What we call the "global financial crisis" is better viewed as a transition away from a credit-money economy to a derivatives-based one. In the longest run, the cause is an improvement in financial technology, credit money would have been replaced eventually. In the shorter run, we can blame the crisis on the destruction of credit money by government actions starting with the monopolization of money issuance in the mid-1800s to throwing off the last vestiges of credit discipline in 1971. That ushered in a period of constant monetary crisis. In the shortest run, the primary cause was the creation of $5 trillion of balance of payment surpluses by China, Japan and oil exporters. The governments were unwilling to let their citizens control these surpluses, either to spend or to invest, and wanted to put them in foreign-denominated, short-term, low-risk securities. There weren't enough of those to go around, so financial engineers pretended to transmute local-denominated, long-term, risky securities. After that, the crash was inevitable.

  20. Clive Boddy
    Greed, unrestrained by conscience, and fueled by a totally ruthless, selfish and ambitious love of money, power and prestige, was the main cause of the crisis. This was enabled by the global trade in and use of financial derivatives which served no real economic or social purpose and which were seemingly designed for the sole purpose of inter-bank trade to generate paper revenue and therefore paper profits and therefore monetary bonuses. The financial products, such as Collateralized Debt Obligations of Asset Backed Securities ("CDOs of ABS"), were reportedly so complex that most traders did not understand them. This begs the question - what sort of person trades in multi-million dollar products that she or he does not understand? The answer must be at best a person who was just in it for the money and at worst a person totally without conscience, such as psychopaths are. These people without a conscience are about 1% of the total population and and have come to be called Corporate Psychopaths to differentiate them from their criminal peers. The realization that because of the numbers of people involved, Corporate Psychopaths must have been working in the financial services sector and the corporate banks in which the crisis was fostered was one of the considerations that led to the development of the Corporate Psychopaths Theory of the Global Financial Crisis. This is the theory that Corporate Psychopaths, through their example, leadership and influence on their peers in the financial services sectors, led, encouraged, facilitated, enabled and therefore, ultimately caused the crisis.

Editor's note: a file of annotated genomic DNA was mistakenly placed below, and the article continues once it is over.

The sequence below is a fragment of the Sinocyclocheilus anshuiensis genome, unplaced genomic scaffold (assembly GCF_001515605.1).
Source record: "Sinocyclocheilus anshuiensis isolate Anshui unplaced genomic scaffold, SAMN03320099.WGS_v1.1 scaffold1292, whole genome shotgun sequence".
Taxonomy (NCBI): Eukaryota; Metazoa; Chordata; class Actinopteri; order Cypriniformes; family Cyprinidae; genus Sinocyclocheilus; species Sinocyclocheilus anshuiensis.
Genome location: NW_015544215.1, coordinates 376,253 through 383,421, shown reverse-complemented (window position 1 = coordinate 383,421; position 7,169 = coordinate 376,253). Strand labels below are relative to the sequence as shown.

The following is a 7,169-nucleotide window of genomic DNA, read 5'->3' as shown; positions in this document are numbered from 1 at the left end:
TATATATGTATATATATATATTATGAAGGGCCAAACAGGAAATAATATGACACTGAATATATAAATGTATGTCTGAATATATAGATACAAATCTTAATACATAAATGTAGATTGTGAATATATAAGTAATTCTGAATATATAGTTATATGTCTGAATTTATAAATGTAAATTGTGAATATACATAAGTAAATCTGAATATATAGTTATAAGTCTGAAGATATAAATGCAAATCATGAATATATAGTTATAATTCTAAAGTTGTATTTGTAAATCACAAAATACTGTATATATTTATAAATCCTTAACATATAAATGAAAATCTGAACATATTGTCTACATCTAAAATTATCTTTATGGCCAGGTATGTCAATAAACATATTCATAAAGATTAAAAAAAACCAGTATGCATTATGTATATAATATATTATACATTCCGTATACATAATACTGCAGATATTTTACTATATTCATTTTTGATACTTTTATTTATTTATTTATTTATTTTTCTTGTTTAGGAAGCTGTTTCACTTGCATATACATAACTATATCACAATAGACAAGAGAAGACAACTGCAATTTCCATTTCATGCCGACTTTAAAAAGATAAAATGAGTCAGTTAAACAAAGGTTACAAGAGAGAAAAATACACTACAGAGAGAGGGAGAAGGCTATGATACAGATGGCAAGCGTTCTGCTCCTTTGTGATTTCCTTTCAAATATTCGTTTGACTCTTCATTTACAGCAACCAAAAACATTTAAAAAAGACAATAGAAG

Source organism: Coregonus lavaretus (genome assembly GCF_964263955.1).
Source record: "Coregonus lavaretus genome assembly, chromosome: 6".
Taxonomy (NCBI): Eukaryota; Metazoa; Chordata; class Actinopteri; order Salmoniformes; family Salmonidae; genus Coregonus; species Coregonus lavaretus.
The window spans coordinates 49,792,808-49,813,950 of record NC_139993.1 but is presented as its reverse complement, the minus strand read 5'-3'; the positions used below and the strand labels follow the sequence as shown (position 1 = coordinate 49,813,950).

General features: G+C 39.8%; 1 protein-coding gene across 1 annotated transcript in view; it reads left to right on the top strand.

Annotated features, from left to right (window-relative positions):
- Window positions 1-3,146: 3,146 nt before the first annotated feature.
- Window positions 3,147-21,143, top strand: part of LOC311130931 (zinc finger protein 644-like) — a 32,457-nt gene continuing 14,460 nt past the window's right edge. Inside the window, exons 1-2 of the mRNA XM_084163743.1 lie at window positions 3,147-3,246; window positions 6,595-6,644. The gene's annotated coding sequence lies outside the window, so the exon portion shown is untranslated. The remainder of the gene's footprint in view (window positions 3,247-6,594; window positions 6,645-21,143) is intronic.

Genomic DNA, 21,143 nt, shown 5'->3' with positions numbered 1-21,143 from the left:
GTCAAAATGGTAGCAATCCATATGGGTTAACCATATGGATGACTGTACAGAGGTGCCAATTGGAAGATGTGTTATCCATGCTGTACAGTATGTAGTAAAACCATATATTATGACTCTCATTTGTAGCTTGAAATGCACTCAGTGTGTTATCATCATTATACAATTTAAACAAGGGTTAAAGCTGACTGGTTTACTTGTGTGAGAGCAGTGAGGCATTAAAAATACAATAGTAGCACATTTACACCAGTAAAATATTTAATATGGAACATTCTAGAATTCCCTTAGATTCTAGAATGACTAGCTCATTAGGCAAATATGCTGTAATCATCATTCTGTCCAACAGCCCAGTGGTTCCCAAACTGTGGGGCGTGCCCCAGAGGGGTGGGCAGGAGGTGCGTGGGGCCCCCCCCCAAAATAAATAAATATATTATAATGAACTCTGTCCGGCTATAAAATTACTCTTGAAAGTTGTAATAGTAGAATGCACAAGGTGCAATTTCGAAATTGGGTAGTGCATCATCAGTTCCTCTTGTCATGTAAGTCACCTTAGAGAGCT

21. Hersh Shefrin
    Psychological pitfalls generated the global financial crisis, which evolved in accordance with Minsky's script. Underlying Minsky's script is the psychological framework at the heart of behavioral finance. Minsky told us that economists have historically ignored the part of Keynes's theory that relates to the relationship between Wall Street and the overall economy. In this respect, McClean and Nocera's book All the Devils are Here point out that during 2003-2007, it was Wall Street that provided the financing for much of subprime mortgage origination, which it then securitized. Lying at the center of Minsky's analysis of what drives a financial crisis is financial innovation involving excessive Ponzi finance, meaning short-term lending by financial institutions against long-term cash flows that rely too heavily on price appreciation. In this respect, much of the mortgage lending associated with the housing bubble relied on house prices continuing to rise at rates that exceeded historical averages. Minksy argued that the financial sector is politically more agile and powerful than the regulators who oversee them, which is why the financial sector will ultimately win the regulatory game. In this respect, the passage of the Gramm–Leach–Bliley Act, also known as the Financial Services Modernization Act of 1999, and the political pummeling of CFTC chair Brooksley Born for having proposed increased scrutiny of derivatives trading are examples of end results favored by the financial sector. Minsky was also concerned that the Fed was overly focused on monetary policy at the expense of overseeing the quality of lending in financial markets. In this respect, during 2011 Fed chair Ben Bernanke made the same point, in describing lessons to be learned from the financial crisis. Underlying the complex Minsky dynamic are a series of critical psychological phenomena such as excessive optimism, overconfidence, confirmation bias, and aversion to a sure loss. These are manifest in asset bubbles, weak regulation, excessive leverage, excessive risk taking, and the shattered belief expressed by Alan Greenspan that self-interest can be relied upon to produce rational decisions.

  22. Ann Pettifor (more than one paragraph - see link)

Compiled by Gary Karz, CFA Follow GKarz on Twitter